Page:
I was disappointed that neither of the Front-Bench spokesmen—I might be mistaken, but I listened very carefully—mentioned the word Commonwealth. Yet that

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is an association of 54 independent states that work together in the common interests of their citizens for development, democracy and peace. We just need to contrast that with the European Union. The Commonwealth works to uphold democratic rights and nurture constitutional government and parliamentary accountability, whereas the European Union increasingly seeks to thwart and ride roughshod over the democratic will of citizens to such an extent that it wants to install unelected bureaucrats as Prime Ministers of countries.

It is terribly sad that we are not making much more use of the Commonwealth. Despite the size and economic entity of the Commonwealth, the UK Government never talk about it as a huge economic union. We talk about individual countries within it but what about the fact that it accounts for 15% of the world’s gross national income and contains more than 2 billion of the world’s 7 billion population? We have a special link in this year of Her Majesty’s diamond jubilee. As the head of the Commonwealth, she is passionately concerned about it and has done so much as a monarch to ensure its importance and to ensure that we remember what it has done. So although the Commonwealth contains 2 billion of the world’s 7 billion people, there was not a single mention of it in the Queen’s Speech or, more importantly, tonight.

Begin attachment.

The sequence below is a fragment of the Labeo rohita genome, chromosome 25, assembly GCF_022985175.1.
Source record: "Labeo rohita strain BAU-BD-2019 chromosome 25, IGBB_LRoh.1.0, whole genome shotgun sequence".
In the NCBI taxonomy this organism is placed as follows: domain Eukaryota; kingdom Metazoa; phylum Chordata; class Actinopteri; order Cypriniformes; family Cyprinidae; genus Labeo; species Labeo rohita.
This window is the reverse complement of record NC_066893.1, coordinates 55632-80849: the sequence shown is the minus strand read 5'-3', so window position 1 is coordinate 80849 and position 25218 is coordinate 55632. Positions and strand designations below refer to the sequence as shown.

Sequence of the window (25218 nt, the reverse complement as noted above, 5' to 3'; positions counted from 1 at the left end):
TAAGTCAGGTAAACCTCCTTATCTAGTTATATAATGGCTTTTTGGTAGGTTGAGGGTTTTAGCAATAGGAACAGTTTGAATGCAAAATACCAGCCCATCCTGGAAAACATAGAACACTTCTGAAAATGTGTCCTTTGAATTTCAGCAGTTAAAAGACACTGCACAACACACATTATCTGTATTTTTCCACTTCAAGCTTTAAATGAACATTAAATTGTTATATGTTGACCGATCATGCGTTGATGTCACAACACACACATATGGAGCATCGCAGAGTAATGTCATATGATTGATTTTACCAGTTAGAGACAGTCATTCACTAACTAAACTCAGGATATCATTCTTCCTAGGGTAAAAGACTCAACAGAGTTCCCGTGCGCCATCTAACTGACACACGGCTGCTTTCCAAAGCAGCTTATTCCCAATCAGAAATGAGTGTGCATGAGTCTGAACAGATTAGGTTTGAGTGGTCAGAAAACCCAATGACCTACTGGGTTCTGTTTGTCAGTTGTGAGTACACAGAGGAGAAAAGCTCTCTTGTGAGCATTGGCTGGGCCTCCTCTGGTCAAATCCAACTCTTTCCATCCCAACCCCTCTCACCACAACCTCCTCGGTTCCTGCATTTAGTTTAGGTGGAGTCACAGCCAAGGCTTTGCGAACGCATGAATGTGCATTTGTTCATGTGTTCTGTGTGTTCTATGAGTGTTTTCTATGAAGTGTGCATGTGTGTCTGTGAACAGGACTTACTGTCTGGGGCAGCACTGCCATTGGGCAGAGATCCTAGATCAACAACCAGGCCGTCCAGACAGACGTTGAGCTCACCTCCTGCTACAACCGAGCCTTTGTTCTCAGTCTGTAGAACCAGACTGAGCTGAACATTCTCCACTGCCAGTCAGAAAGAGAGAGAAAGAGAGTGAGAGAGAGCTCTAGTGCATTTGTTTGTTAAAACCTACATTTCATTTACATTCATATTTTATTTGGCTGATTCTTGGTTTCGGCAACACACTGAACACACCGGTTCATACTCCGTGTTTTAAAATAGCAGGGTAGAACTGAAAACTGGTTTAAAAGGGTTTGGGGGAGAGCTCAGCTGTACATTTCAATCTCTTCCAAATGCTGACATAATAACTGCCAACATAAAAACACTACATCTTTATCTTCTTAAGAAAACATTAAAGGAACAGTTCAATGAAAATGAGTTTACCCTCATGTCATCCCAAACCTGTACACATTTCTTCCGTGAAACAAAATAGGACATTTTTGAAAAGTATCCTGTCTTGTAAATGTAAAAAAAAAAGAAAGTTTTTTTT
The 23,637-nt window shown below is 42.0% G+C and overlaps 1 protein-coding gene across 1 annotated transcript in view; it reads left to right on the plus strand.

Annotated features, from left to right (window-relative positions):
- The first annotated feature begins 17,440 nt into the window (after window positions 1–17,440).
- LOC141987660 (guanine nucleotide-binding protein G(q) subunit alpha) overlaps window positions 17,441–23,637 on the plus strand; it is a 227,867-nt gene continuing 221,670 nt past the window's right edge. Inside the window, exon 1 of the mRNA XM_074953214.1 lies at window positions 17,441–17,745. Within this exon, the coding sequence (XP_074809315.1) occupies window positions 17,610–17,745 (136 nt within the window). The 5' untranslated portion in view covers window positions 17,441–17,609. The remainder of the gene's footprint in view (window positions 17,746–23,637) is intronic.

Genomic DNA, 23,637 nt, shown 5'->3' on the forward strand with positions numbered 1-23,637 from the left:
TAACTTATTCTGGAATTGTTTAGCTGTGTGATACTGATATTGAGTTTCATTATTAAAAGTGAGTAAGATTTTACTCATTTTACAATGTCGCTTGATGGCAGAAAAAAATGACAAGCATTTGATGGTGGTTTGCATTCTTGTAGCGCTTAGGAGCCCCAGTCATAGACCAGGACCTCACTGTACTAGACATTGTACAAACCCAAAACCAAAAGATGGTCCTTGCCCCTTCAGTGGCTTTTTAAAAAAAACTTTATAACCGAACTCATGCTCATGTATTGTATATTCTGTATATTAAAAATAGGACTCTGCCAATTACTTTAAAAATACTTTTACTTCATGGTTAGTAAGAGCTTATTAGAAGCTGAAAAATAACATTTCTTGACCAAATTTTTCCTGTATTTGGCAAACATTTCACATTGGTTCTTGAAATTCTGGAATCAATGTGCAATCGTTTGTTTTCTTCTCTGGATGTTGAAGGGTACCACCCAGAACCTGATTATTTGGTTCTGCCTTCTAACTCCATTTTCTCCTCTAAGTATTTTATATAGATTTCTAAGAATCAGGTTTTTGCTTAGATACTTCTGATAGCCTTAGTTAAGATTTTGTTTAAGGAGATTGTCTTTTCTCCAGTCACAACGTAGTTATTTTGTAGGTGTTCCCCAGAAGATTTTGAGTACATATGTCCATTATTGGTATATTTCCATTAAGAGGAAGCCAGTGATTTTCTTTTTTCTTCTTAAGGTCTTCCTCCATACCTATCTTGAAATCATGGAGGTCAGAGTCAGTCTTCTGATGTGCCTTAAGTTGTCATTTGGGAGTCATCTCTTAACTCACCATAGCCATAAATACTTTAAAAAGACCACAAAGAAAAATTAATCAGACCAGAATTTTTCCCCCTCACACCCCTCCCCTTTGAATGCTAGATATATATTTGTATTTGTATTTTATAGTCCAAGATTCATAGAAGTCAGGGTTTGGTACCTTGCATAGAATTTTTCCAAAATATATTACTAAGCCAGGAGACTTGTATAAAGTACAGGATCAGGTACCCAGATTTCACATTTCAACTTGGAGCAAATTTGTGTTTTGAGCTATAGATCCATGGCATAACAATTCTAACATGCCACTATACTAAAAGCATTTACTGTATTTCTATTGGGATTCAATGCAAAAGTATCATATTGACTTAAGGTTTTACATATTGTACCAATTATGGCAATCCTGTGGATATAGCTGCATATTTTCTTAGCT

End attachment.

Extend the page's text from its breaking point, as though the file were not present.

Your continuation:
Jeremy Lefroy: Will the hon. Lady acknowledge that many countries that do not have traditional links with Britain are seeking to join the Commonwealth? Rwanda is already a member, as is Mozambique, and countries such as Burundi want to forge links with the Commonwealth.

Kate Hoey: Absolutely, and that shows the strength and power of the relationship, which does not bind countries into a centralised you-will-all-do-the-same-thing approach but welcomes and supports them as individual countries. Let us not forget that the Commonwealth’s membership includes two of the world’s largest 10 economies—the UK and India—and two members of the G7: Canada and the UK. It also includes five members of the G20: the UK, India, Canada, Australia and South Africa. It has huge global significance and huge potential and also has the advantage of being a group of countries that are friendly, in most cases, including many with deep reserves of key natural resources. It is absolutely disgraceful that we in the United Kingdom are not seeing the Commonwealth as somewhere to which we should be reaching out. Ultimately, we should be establishing a Commonwealth free trade area. That would, of course, mean examining our relationship with the European Union, but our relationship with some of the large Commonwealth countries will be much more important in the long term. I therefore ask the Minister to mention the word Commonwealth in his response and say something about it just to show the Commonwealth countries that we care and that in this year of the diamond jubilee Her Majesty and this Parliament consider the Commonwealth to be worthy of discussion.

Having been quite critical, let me now say something nice about the International Development Secretary. The Department for International Development has been doing a very good job indeed and I want to mention in particular the work it has been doing in